When Dimitri Alexis started high school at Palm Beach Central in West Palm Beach, he was ranked No. 6 in his class.
Four years later, he graduated at No. 1, the valedictorian of the class of 2013.
“It wasn’t set in stone until the last day,” Alexis said by phone. “I was always pushing myself, so when they called me in to tell me, I breathed a sigh of relief.”
Rankings, Alexis said, “are a good way to push students but it’s not an accurate way to assess students. I know students that didn’t get into the college they wanted because of rankings. Just because the ranking’s not there doesn’t mean they’re not good students.”
Alexis, who lives in Wellington, says factors like a student’s home life, or whether he or she needs to work to help support the family, can have a negative effect on grades, but are actually indications of responsibility and maturity, and that the students have made tough choices.
Alexis, 18, said his older sister, Gesley-Ann, 20, gave him some good advice. “She’s a hard worker and she told me when you have plans, stick to them. Don’t change your mind on a whim,” like if you were committed to studying, don’t let your friends convince you to go hang out.
Alexis’ mother, Marie, is a nurse and his father, Berman, is a doctor, so no one was surprised when he too showed an interest in science and medicine. “The field just clicked with me,” he said. But it wasn’t always easy.
“The main thing my parents told me is that I can do whatever I want to do. But when I was really young, I was never considered smart because of my handwriting. But my mother helped me at night, practiced with me, and by the time I got to seventh grade, I had perfect handwriting. It taught me that you can overcome your obstacles through hard work.”
Alexis also appreciates the encouragement he received from his teachers.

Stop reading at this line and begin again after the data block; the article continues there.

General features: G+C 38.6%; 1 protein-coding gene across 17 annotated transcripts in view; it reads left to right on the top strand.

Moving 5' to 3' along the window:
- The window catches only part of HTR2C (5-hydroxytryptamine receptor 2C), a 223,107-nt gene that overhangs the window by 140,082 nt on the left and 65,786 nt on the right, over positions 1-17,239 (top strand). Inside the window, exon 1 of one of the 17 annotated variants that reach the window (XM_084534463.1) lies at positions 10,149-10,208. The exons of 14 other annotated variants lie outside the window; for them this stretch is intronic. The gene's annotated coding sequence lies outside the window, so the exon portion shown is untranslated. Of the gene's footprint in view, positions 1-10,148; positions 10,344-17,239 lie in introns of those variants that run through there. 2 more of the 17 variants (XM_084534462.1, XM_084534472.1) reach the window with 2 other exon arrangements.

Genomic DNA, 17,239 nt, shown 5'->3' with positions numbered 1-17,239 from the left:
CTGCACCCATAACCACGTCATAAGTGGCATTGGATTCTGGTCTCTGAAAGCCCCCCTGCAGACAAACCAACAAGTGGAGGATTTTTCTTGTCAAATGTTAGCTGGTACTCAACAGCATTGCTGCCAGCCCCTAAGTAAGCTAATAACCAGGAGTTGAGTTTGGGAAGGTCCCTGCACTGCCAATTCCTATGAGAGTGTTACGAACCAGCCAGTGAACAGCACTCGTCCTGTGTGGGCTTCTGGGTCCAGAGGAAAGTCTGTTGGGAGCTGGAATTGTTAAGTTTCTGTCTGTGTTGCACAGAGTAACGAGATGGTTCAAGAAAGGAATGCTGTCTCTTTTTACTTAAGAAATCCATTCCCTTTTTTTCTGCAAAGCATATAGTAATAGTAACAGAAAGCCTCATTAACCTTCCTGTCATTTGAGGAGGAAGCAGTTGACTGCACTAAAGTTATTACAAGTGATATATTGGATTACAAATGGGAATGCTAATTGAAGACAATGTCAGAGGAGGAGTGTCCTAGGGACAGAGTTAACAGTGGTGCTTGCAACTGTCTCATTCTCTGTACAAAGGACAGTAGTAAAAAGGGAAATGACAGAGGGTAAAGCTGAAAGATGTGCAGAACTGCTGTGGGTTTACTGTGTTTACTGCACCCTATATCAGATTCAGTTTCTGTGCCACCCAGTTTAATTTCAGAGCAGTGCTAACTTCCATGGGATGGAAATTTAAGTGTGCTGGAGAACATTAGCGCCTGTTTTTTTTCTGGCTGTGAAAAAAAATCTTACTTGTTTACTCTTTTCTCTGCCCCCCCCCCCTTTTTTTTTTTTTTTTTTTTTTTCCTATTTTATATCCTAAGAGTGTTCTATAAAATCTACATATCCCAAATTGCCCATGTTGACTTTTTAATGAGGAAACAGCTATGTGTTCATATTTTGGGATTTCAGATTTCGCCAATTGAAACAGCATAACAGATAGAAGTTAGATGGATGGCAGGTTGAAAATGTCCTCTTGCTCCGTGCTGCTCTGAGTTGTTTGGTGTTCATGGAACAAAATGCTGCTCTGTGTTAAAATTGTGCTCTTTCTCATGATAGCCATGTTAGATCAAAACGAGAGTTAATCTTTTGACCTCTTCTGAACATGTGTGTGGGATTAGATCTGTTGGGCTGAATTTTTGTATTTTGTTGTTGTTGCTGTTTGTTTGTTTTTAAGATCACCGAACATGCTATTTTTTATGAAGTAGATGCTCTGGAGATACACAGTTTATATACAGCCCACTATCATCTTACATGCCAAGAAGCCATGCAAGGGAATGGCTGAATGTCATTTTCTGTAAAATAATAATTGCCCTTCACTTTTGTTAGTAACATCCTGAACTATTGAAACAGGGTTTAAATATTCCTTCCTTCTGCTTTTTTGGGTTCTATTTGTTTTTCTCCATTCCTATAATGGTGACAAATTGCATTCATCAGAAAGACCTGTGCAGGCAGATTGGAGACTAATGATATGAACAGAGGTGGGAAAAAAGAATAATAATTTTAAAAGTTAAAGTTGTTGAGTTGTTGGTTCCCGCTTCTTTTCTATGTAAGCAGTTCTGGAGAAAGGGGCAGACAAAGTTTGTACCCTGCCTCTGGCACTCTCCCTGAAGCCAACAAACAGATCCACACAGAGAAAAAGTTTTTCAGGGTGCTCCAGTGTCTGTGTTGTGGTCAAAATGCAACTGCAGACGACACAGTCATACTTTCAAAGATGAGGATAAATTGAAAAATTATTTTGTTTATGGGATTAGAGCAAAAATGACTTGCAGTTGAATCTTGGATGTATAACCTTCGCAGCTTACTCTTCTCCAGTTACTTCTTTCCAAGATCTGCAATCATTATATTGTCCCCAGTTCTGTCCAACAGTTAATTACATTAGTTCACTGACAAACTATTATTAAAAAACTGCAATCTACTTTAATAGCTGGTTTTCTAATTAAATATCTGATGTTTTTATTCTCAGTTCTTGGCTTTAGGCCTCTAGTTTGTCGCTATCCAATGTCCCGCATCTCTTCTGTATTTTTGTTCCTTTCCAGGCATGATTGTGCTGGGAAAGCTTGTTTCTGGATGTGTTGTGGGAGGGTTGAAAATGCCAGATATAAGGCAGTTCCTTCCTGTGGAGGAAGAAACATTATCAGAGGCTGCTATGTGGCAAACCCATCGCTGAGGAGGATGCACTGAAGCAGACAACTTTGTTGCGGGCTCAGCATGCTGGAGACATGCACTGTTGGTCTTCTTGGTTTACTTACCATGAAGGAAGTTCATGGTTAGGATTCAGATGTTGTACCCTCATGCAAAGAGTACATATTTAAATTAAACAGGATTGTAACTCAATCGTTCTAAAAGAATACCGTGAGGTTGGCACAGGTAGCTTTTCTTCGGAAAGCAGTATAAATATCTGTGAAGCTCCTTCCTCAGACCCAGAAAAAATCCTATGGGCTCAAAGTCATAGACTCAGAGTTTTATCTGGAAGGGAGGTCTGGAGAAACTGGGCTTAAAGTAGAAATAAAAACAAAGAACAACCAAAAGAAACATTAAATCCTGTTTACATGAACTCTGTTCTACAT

“There are many teachers who’ve inspired me, but my honors biology teacher freshman year, Dr. (Alana) Milich, told me, ‘You are not challenging yourself enough. You can be better than you are.’ That started me on the right track to pushing myself and challenging myself.”
His hard worked earned him a coveted spot as one of 2011’s Kenan Fellows in Scripps Florida’s annual summer internship program, as well as a fourth place finish in academic excellence in the Pathfinder Scholarship Awards, sponsored by Palm Beach Newspapers Inc., which publishes The Palm Beach Post.
But when he was accepted by the University of Miami and offered a solid financial aid package, it was his father’s turn to celebrate. “My dad jumped around a little bit and we went out to dinner even though it was a school night,” Alexis said.
To de-stress, Alexis plays Ultimate Frisbee, sometimes called Ultimate, a game that’s catching on on high school and college campuses. The object of the game is to score points by catching a pass in the opponent’s end zone. A player must stop running while in possession of the disc, but may pivot and pass to any of the other receivers on the field. It combines the constant running pace of soccer, with the passing skills of football.
“I’ve been playing for two years. I had some friends that played and they got me into it. I used to run track, but I stopped and focused on academics.”
Now Alexis thinks there’s room for both. “It feels good going to sleep after a hard day of school and Ultimate Frisbee.”
Where are you going to college?
University of Miami
What is your planned field of study?
Biology on a pre-med track.
What is your planned career path?
Trauma surgeon. It’s challenging, and exciting, and I want to help people.
Dimitri’s best advice for freshmen:
High school is going to be a struggle, but never give up on your dreams and always push yourself farther than you think you can go.